Later in this series, we"re going to show you how the fine-tuned model works in tandem with different types of retrievers to provide a more contextually appropriate response in QA systems.

LLM Refinement

Lastly, for some cases like chatbots, a refinement step is included where human biases or subjective preferences are incorporated into the model. The aim here is to teach the model how to respond in a certain way that is more compliant with human preference.

For instance, if the model is asked to say something offensive, it should be able to respond with a polite refusal. This stage ensures the language model aligns well with human interaction norms and biases. We’ll revisit this important stage and explore it more thoroughly in our next articles.

Deploying LLMs

After deploying the llm model, you may have to make several decisions. If you don’t have a specific task in mind, you might consider zero-shot learning or inference, which involves prompting the model to provide certain outputs without any prior training in that specific area.

However, with a pre-defined dataset, you can perform pre-training or create an embedding store over your data and perform information retrieval to find the most relevant data for a particular question, as we did in our example. Stay tuned for a more comprehensive tutorial on this subject in our future articles.

The LLMOps Landscape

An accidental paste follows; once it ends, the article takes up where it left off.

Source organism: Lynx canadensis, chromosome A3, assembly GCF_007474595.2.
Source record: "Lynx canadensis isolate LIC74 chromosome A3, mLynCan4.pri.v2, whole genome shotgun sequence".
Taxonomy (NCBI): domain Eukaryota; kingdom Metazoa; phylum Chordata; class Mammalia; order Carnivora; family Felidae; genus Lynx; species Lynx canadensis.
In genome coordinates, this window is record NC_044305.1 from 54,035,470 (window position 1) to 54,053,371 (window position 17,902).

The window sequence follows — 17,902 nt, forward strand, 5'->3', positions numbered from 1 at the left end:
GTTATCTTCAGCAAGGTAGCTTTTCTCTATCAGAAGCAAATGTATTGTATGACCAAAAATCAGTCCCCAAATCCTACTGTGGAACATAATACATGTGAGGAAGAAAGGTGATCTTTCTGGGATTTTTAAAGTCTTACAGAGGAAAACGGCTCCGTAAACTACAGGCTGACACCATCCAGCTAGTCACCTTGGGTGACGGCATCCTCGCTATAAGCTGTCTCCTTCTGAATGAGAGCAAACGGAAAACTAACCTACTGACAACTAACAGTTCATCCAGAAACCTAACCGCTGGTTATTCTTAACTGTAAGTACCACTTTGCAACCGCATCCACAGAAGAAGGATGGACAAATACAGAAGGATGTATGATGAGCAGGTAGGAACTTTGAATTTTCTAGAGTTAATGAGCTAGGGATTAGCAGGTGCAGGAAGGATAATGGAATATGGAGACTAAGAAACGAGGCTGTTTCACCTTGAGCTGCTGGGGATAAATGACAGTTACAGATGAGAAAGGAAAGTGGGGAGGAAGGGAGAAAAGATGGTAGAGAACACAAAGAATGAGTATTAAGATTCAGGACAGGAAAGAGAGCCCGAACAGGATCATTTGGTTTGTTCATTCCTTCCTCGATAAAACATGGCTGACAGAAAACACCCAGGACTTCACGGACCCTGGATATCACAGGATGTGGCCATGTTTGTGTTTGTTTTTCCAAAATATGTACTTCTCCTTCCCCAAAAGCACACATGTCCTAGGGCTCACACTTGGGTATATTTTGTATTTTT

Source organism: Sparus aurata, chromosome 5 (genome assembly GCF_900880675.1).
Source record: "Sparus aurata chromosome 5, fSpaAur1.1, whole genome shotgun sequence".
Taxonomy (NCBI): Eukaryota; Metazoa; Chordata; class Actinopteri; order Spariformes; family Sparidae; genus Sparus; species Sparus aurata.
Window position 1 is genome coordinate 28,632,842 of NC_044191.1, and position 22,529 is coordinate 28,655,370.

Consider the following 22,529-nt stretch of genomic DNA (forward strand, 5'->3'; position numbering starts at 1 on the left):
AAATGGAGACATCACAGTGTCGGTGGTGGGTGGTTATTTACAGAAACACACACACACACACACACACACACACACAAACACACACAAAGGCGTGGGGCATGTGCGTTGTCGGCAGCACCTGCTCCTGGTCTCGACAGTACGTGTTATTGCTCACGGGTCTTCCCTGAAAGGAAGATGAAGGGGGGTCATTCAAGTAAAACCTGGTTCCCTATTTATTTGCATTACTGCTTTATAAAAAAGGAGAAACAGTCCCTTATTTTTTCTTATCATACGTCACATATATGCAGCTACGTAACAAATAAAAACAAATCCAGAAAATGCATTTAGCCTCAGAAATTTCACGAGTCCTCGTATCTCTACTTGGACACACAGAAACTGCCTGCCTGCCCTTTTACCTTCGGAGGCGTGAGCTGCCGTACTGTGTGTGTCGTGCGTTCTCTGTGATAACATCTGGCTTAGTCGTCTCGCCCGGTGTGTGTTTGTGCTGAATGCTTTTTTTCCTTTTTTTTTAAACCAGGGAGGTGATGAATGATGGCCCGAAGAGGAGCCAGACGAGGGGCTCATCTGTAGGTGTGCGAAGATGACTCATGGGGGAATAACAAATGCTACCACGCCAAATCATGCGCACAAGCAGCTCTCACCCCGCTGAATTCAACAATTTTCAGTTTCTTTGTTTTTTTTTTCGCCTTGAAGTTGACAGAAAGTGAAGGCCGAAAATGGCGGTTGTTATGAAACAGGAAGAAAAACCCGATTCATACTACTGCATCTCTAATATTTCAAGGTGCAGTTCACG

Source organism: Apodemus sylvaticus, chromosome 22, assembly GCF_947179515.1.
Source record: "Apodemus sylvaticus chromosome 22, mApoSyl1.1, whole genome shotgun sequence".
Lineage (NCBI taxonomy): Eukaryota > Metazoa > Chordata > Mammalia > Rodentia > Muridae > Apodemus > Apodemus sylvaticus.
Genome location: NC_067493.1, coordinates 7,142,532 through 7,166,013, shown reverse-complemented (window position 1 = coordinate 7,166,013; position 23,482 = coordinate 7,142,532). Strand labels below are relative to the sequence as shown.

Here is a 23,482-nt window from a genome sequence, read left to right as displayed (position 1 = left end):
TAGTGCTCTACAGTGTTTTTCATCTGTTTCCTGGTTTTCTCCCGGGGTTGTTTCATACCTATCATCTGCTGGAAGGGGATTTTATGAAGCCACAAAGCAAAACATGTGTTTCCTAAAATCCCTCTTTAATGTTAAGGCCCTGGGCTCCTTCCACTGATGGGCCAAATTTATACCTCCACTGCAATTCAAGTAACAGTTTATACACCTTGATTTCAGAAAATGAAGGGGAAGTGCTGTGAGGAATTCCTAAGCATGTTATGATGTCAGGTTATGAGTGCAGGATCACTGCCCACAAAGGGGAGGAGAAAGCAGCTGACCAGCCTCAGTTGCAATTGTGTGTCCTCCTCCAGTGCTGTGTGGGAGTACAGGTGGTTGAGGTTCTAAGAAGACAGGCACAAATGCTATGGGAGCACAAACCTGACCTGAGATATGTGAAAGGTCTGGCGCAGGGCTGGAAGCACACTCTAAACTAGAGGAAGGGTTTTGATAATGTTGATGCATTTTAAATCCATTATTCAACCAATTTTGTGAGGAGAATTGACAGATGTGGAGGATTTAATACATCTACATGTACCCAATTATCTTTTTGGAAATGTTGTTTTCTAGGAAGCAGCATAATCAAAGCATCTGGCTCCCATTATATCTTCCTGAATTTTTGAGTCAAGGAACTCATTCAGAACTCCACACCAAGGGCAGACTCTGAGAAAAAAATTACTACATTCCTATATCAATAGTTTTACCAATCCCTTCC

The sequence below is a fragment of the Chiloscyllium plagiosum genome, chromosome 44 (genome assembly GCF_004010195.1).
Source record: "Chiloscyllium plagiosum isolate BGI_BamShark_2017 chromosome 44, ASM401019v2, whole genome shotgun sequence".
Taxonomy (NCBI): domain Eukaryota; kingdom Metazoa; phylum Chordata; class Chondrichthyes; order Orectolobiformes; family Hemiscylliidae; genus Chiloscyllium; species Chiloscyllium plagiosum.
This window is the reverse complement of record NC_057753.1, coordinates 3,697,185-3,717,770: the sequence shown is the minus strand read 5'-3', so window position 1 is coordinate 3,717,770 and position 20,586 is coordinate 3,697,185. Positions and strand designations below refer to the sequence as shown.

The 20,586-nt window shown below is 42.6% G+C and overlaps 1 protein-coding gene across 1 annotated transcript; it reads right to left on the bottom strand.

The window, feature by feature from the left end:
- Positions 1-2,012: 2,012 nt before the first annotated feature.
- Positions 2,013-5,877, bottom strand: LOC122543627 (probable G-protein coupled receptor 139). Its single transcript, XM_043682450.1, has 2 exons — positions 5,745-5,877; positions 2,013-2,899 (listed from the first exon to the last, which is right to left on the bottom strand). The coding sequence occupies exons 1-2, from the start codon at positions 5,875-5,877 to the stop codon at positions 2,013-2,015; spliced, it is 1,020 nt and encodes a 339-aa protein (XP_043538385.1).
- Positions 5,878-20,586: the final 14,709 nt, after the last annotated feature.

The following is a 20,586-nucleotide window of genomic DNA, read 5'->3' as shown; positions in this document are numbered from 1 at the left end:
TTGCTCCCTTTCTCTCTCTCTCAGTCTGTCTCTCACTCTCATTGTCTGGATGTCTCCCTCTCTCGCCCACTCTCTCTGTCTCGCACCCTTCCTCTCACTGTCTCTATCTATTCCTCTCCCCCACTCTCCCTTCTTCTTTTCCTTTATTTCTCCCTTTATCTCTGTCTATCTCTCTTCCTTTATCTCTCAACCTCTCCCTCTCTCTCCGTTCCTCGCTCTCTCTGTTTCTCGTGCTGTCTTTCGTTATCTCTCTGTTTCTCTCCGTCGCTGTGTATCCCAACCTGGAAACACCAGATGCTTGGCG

The development process can be also optimized through a collection of strategies and tools known as LLMOps. This term generally refers to the necessary operational capabilities and infrastructure essential for working with LLMs in a product setting. While it closely aligns with the broader concept of MLOps, LLMOps distinctly underscores the specific challenges and requirements inherent in fine-tuning and deploying these specialized models.

One key process in LLMOps is transfer learning, where a high-performance model, such as GPT-3.5 or GPT-4, is adjusted to cater to a specific need using data related to that field. This process allows organizations to adapt a model to generate outputs in a particular style or format they require, like medical notes, using their own unique datasets​.

However, adjusting these large models is no small task. GPT-based models are massive, consisting of billions of parameters, and require a high level of computational power to train. Although the adjustment process doesn’t need as much data or computational power as the initial training, it still requires an infrastructure that can handle large datasets and make use of GPU machines in parallel​​.

Another notable aspect of LLMOps is the inference side of these vast models, which also demands a different level of computing than more traditional machine learning models. It can involve not just one, but multiple models and additional safety measures to ensure the best output for the end user​​.

In any case, LLMOps play a crucial role in the creation and launch of custom versions of ChatGPT. It underlines the need for a solid, scalable, and efficient set of tools and infrastructure to manage the distinct challenges and requirements posed by large language models.

Conclusion

To sum up, building a personalized ChatGPT model can offer vast possibilities for your company or product. However, it’s important to remember that the development process can be complex and require certain knowledge of data and prompt engineering, as well as more traditional AI development and deployment skills.

The new state-of-the-art framework, such as LangChain, can significantly simplify the creation stage of your AI-powered solution and make LLMs more accessible to developers of varying skill levels. With some effort, you can make a great LLM model that makes people happy and helps them get what they need.

Stay tuned for the next article where we will deep-dive into training a custom LLM!